* The corrupt dhimmies from the UN have long been in the Arab pocket. This is just the latest outrage. And if that is not enough to give you the creeps check this out: Â
Of course, for all too many Muslims “defamation of religions” equals “honest discussion of the ideology that motivates Islamic jihadists.” That is just one of many things wrong with this. War On Free Speech Update: “Defamation of religions should be banned: UN,” fromÂ Dawn, November 12 (thanks toÂ Weasel Zippers via DW):
UNITED NATIONS, Nov 12: United Nations General Assembly President Miguel d’Escoto Brockmann said on Tuesday that the world body should ban defamation of all religions and disagreed that such a move would impinge upon freedom of speech.
The Saudi fat cats are giving it all they got. And their petro-dollars are just about buying every Western stooge:
More on Brockmann:Â
What if I told you that the new president of the United Nations General Assembly is a communist and a Catholic priest? Yet, it is true. The news comes like a strange blast from 1980s.
“Yes, I believe that defamation of religion should be banned,” he said in response to a question at a press conference to highlight the interfaith conference at the UN headquarters. No one should try to defame Islam or any other religion, he said, adding: “We should respect all religions.”…
Don’t see the problem with this? Take Pakistan’s blasphemy law. Under it, a Christian who is confronted by a Muslim and asked whether or not he thinks Muhammad was a prophet can be charged with blasphemy, i.e. disrespect of Islam, simply for answering No. That is, simply for affirming that he is not indeed a Muslim.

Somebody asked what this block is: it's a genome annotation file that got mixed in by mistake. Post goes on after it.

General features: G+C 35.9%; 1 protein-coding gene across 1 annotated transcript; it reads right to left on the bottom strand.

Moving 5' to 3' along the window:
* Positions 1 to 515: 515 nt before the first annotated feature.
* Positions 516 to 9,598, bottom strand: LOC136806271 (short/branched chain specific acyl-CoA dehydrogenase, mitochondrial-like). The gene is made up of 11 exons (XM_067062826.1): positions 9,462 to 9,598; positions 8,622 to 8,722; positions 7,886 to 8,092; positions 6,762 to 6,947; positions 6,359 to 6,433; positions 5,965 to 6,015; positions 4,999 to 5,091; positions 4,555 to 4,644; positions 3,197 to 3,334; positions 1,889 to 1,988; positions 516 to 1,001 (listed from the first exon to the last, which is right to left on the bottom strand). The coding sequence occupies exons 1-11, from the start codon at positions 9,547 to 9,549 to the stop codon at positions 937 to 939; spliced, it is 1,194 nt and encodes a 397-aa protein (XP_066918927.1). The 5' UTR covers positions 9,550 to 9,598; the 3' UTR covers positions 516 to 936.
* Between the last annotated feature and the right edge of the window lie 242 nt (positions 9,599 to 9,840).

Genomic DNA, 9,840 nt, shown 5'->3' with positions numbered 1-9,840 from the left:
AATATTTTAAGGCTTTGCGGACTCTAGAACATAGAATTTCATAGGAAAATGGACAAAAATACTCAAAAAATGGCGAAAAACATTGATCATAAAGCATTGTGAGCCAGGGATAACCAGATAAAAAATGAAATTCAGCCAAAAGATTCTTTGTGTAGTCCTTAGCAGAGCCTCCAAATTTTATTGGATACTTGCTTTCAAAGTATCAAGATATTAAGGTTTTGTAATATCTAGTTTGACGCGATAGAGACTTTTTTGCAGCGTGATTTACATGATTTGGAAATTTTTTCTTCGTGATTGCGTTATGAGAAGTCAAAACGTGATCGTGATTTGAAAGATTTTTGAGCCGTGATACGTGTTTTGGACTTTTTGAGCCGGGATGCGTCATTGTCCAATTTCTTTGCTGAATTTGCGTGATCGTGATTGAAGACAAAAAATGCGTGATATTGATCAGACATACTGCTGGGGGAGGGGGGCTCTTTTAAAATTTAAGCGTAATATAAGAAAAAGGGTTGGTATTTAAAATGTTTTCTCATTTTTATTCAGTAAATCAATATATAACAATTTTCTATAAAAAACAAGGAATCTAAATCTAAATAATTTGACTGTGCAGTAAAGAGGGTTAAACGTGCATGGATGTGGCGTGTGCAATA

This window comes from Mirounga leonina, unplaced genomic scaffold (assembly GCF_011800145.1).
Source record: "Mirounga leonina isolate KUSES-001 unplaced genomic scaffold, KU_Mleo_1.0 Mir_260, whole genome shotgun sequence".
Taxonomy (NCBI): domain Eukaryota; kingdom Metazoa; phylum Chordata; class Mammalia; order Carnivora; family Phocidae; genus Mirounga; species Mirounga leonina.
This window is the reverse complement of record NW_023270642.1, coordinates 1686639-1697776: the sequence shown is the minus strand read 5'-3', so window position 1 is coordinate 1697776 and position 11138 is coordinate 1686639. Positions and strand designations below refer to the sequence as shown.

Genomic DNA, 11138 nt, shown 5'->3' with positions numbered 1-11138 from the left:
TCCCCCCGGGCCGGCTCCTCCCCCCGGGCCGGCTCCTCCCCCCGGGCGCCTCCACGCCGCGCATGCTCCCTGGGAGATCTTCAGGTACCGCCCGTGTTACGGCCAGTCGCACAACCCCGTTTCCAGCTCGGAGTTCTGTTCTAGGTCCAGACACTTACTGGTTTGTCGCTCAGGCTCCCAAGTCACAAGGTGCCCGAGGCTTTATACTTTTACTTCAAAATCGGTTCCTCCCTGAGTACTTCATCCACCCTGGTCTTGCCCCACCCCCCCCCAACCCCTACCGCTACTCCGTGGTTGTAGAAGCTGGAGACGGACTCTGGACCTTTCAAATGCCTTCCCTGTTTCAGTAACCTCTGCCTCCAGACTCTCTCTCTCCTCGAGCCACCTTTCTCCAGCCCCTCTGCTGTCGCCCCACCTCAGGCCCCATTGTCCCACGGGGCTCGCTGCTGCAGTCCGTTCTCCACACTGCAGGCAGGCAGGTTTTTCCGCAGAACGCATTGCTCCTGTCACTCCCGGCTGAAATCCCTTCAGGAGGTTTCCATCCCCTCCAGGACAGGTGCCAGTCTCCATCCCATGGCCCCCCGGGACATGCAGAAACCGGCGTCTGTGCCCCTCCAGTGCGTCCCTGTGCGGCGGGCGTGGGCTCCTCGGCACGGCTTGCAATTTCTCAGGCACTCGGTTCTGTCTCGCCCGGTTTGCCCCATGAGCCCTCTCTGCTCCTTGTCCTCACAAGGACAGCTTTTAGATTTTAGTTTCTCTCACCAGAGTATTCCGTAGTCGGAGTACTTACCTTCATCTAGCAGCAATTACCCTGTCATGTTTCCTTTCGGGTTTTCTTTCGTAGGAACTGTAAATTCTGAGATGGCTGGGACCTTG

Laws that restrict free speech are tools in the hands of the powerful — tools by which they silence dissent.
The General Assembly of the United Nations voted this week to elect Miguel d’Escoto Brockmann as its new president. Readers with a long memory will recall Father D’Escoto (he’s a Catholic priest) as Nicaragua’s foreign minister during the Sandinista regime of the 1980s. He’s also the winner of the 1985 Lenin Prize. Only at the U.N. does that count as a recommendation.
The U.N. also voted to name the government of Burma â€“ which otherwise has been busy preventing humanitarian assistance from reaching hundreds of thousands of its own needy victims of last month’s devastating cyclone â€“ as one of the Assembly’s vice presidents. Only at the U.N. is this not considered an embarrassment.